Chris Ingram: On the importance of customer service

f3_120At the beginning of this year, I wrote about the need to get the basics of customer service right. There seemed to be a lot of talk by senior management and marketing folk, but little delivery.

Well, the economy has been declining ever since then and if ever there was a time to be close to your customers, it’s now.

And yet… I notice that if I go to the nearest Barclays to withdraw money, I can go inside and get my money immediately from the ATM, while there are large queues outside to use the hole in the wall.

“Thank God we don’t get our nice bank cluttered up with customers,” is ­probably the staff’s response, when it should be: “Hmm, our customers don’t seem to like us.”

Sometimes it’s a question of the staff being disengaged. I dined at Nobu a couple of months ago and was very impressed with the beautiful, statuesque women who were there to meet and greet me. However, if their noses had been slightly less in the air, they would have seen all the bits on the floor in front of them.

Similarly, I often walk past “ulberry” in the morning and marvel at how elegant the staff look as they do nothing while waiting for a customer. Clearly the fact that the “M” had fallen off the name outside the store ten days ago had nothing to do with them.

Sometimes the staff are totally miscast for the job. We were in an empty luggage department at Debenhams in Guildford the other day. There were two staff available – except that they weren’t. The manager was on an interminable phone call, which clearly wasn’t urgent, while we stood there. The assistant also stood there rigidly, completely dumb and avoiding all eye contact. The tailor’s dummies next door would have given better service.

Sometimes the staff are dedicated, but obsessed with their craft skills. This is a very common failing with small com­panies, but it is surprising when you see it with a marque such as Mercedes.

This is not one of those car rants. I started off as a very satisfied customer and was pleased to see the ticket hanging in my car after its service. Impressively, it was signed off personally by people in the panel­shop and paintshop, as well as the manager, with a strapline at the bottom saying: “A service that is second to none.”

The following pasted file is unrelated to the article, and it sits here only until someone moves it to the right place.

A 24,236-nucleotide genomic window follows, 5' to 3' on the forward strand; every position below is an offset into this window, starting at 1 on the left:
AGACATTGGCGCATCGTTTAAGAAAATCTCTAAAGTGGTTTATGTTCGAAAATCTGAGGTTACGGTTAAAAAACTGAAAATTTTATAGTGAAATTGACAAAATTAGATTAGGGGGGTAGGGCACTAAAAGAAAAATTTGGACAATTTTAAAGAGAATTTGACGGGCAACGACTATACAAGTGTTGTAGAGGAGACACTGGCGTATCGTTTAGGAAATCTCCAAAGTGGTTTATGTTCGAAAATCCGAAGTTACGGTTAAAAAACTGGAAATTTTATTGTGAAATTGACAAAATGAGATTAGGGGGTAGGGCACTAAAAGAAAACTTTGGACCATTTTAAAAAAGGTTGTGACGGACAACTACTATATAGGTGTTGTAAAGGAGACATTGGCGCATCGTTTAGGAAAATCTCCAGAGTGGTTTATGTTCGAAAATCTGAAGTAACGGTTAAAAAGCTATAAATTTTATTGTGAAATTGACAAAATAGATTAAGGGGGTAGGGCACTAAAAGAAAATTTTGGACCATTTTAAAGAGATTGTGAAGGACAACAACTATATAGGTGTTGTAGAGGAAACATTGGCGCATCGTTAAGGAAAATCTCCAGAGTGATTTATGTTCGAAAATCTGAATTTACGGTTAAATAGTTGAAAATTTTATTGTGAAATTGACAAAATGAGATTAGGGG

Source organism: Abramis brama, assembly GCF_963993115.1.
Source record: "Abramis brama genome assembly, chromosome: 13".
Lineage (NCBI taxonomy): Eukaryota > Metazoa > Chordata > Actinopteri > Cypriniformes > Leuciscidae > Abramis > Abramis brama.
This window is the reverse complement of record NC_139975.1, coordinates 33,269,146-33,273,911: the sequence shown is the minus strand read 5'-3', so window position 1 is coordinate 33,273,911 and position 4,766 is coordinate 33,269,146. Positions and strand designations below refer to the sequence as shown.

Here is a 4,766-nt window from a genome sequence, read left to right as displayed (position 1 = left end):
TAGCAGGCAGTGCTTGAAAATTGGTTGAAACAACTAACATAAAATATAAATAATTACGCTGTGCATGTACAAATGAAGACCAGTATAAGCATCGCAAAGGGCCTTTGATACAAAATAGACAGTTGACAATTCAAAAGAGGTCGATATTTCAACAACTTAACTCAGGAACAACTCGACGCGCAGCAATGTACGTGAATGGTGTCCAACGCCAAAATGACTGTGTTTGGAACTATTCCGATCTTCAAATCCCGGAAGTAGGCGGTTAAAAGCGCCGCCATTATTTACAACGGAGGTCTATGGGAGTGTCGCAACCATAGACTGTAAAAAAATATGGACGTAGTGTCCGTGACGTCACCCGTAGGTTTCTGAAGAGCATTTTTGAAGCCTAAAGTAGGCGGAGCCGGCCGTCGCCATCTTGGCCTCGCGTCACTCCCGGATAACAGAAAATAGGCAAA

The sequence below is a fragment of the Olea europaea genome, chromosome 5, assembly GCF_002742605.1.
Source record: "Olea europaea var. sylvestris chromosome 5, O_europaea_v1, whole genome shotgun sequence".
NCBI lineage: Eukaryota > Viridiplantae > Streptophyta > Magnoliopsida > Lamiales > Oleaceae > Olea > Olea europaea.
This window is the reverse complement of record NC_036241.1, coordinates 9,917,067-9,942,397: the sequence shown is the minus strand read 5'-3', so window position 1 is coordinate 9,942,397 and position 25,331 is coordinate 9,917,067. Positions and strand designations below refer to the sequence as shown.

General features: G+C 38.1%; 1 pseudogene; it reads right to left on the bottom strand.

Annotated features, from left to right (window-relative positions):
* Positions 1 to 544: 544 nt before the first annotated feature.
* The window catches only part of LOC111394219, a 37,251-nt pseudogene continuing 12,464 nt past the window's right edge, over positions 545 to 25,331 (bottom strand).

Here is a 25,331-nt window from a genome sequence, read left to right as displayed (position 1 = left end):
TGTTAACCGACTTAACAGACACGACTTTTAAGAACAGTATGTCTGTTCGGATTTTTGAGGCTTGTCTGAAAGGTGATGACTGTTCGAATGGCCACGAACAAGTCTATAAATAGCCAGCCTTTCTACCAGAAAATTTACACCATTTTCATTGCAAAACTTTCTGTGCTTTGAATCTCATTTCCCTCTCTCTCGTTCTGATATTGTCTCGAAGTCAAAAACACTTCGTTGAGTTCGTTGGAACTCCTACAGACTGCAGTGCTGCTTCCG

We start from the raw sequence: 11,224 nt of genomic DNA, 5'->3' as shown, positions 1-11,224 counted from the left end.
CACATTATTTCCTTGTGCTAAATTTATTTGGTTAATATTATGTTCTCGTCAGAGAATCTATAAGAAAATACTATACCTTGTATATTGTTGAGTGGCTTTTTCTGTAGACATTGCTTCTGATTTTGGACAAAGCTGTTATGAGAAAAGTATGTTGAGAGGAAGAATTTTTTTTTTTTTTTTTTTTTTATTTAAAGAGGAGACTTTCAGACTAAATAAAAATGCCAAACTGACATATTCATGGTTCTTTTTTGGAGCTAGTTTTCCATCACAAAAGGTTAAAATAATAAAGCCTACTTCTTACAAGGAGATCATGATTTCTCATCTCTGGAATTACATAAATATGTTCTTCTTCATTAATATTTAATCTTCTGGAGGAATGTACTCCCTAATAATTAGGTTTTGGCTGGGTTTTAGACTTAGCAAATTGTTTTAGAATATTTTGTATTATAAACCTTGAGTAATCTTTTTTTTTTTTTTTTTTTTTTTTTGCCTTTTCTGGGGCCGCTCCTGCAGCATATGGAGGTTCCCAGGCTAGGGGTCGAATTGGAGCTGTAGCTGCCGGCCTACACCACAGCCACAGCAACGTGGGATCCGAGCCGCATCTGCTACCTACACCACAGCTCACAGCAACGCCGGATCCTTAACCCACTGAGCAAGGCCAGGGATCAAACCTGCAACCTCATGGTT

But it wasn’t. I know they had done a great job of servicing the car, but the dealer had forgotten to pick it up and I had to chase them for it. When they returned it they were late, leaving us hanging around unnecessarily, and gave no apology.

The craft skills were great but the customer service emphatically wasn’t, resulting in a bad experience.

However, if you are really, really good at what you do, customers can be surprisingly forgiving.

The truth is that because of my love of German automotive engineering, it will take more than one annoying slip-up to make me switch from Mercedes.

In a totally different field, I remember that a few years ago, Nike received very bad publicity when some of the factories it used were accused of employing sweated labour. But the brand share hardly missed a beat despite the public assaults from the activists.

Whether you approve or not, many years of heavy, clever and aggressive marketing had given Nike some Teflon qualities.
But the best example of forgiveness must be Apple’s. Last month, the media gleefully described the new 3G iPhone launch as “iPocalypse now” when, apparently, the registration software operated by O2 failed.

Videos were available of “the high street farce”, but at the Regent Street store, in spite of hours of delay for the people who had been queuing overnight, when each new iPhone left the store it was to applause and whoops of delight.
If you specialise in leading edge technology and are cool and beautiful, you can be forgiven for almost anything. If not, get the basics right.

Sainsbury’s is a good, strong brand, but is it strong enough to be out of stock of bread, while proudly showing its new range of garden furniture, as it did at its Cobham branch recently? Not often: Sainsbury’s is not Apple.
While too many of the wizards of marketing are ignoring customer service, there are some successes in surprising places.

It really hurts to admit it, but I became a pensioner in June (it happened to Charles Saatchi on the same day, which made me feel a tad better – but not much). So this was my first experience with The Pension Service. Gosh! What a pleasant surprise.

The brochure was beautifully and clearly written – on a subject that can easily be boring and technical. The telephone service was fast and clear where it was automated, and connected me to a real, helpful person. And the back-up confirmation was equally fast and clear.

Who’d have thought it? The Pensions Service could give customer service advice to Mercedes and Sainsbury’s.

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